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"Instead of instant death, they are likely to have been immobilised by the electric shocks but remain conscious and feel the intense pain of electrocution.”DON'T MISSCalls for UK fur sales ban after horrific footage of mink farm emerges [VIDEO]Coronavirus horror: US on alert as animals infected by deadly virus [INSIGHT]The Queen delights animal lovers by going fur-free - royal dresser [ROYAL]
HSI claims the investigation found multiple breaches of Chinese fur farming regulations (Image: HSI)The charity claims basic biosecurity measures were not being followed despite the coronavirus pandemic which has seen outbreaks at fur farms (Image: HSI)Claire Bass, executive director of HSI UK, said the investigation showed the "sickening reality of life and death for animals on fur farms" (Image: HSI)The investigation is part of HSI's #FurFreeBritain campaign which is calling for a ban in the UK on the sale of imported fur.Fur farming has been banned in England and Wales since 2000 and in Scotland and Northern Ireland since 2002.But in 2019 the UK imported £55,928,562 of fur from other countries, including £5.3 million from China which is the world's largest fur exporter, according to HMRC data.Ms Bass said: “Although this investigation took place in China, similarly distressing scenes of mentally ill animals being kept in small, barren, factory-farm style cages can also be seen in fur farms across Europe and North America.
The investigation is part of HSI's #FurFreeBritain campaign which is calling for a ban in the UK on the sale of imported fur (Image: HSI)A YouGov poll of 1,682 British adults in March 2020 found 93 percent refuse to wear fur and 72 percent support a sales ban (Image: HSI)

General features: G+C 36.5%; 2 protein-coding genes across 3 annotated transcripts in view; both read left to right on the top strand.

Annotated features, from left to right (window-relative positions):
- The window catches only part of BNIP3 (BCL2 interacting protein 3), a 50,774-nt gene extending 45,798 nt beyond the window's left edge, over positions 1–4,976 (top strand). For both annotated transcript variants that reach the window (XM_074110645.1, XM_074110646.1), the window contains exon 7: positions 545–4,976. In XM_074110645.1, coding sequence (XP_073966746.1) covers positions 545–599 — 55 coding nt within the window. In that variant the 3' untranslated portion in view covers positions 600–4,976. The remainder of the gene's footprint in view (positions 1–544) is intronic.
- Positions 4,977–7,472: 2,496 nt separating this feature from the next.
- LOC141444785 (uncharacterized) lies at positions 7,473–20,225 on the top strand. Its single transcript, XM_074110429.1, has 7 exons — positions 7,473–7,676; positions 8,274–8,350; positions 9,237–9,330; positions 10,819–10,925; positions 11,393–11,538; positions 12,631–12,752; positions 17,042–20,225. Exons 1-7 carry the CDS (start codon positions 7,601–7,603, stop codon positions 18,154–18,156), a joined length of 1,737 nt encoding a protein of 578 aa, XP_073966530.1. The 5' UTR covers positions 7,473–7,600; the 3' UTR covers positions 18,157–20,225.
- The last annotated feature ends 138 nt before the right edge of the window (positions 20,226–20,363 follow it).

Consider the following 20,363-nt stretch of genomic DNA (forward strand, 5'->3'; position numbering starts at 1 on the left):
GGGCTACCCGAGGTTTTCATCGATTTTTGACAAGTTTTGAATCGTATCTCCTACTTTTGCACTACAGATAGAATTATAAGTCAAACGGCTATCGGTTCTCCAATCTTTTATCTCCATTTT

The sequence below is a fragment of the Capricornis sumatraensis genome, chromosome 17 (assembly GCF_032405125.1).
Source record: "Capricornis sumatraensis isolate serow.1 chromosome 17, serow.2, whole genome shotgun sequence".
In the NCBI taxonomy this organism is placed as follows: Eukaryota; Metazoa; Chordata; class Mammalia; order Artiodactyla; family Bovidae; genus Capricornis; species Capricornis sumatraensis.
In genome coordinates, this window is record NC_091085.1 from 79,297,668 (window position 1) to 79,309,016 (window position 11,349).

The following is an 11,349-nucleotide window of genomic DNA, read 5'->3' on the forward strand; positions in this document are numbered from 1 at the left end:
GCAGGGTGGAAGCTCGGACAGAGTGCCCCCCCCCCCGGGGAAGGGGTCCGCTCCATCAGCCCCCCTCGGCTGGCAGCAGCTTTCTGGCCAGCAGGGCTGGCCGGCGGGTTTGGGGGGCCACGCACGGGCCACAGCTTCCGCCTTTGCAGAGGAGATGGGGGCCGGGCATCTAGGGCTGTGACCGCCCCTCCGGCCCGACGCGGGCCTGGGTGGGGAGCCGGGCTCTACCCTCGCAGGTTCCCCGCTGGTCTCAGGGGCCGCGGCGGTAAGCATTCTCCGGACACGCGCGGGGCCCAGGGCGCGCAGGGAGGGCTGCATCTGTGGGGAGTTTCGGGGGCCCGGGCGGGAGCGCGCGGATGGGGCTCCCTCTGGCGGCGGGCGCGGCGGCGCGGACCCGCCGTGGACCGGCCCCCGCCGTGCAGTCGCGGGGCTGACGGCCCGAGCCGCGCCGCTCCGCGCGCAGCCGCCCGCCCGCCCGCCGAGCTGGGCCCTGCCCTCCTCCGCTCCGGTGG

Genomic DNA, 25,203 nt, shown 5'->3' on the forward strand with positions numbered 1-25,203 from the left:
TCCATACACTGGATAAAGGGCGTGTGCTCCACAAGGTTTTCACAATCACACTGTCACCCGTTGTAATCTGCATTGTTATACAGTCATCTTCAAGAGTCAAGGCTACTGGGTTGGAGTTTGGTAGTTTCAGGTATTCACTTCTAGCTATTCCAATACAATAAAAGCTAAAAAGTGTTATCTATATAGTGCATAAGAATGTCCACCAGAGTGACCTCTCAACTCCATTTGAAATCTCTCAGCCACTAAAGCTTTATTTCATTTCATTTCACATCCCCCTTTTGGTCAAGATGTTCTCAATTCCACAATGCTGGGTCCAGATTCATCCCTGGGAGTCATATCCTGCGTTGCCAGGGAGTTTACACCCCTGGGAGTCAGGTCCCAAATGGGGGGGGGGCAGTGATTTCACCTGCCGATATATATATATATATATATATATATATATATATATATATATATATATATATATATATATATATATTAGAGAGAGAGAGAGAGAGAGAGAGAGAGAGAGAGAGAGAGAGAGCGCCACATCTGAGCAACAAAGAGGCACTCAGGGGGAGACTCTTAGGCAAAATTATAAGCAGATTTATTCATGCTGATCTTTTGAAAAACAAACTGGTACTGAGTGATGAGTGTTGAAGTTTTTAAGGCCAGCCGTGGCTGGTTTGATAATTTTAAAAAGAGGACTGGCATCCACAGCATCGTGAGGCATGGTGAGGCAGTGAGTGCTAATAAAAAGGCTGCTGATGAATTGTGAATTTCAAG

Be Diligent about Vet Visits. “Don’t wait for the signs,” Dr. Becker stresses. Focus on “prevention first.” Pets age fast, and when it comes to illness they are programmed to mask weakness, “they’re naturally secretive.” One to two visits a year is ideal, but if you suspect a problem, don’t hesitate, and don’t self-diagnose. “In the last two years I’ve seen four or five cases where people went to the internet for help, and by the time they get to the vet it’s too late,” says Dr. Becker.
"Factory farming animals for fur inherently results in appalling suffering and an unacceptable public health risk."The UK Government can’t close fur farms overseas, of course, but it can stop the UK providing a market for fur, so we welcome signs that the Government is serious about banning fur sales.
"Such a ban would send a clear message that we won’t be trading in animal cruelty for the sake of frivolous, outdated and unnecessary fashion accessories.”
China: Shocking footage inside fur farm revealed
A YouGov poll of 1,682 British adults in March 2020 found 93 percent refuse to wear fur and 72 percent support a sales ban.A Defra spokesperson said: “We have some of the highest welfare standards in the world, and that is both a source of pride and a clear reflection of UK attitudes towards animals.
“Fur farming has rightly been banned in this country for nearly 20 years.
"Now our future relationship with the EU has been established we have an opportunity to consider further steps we can take in relation to fur sales.”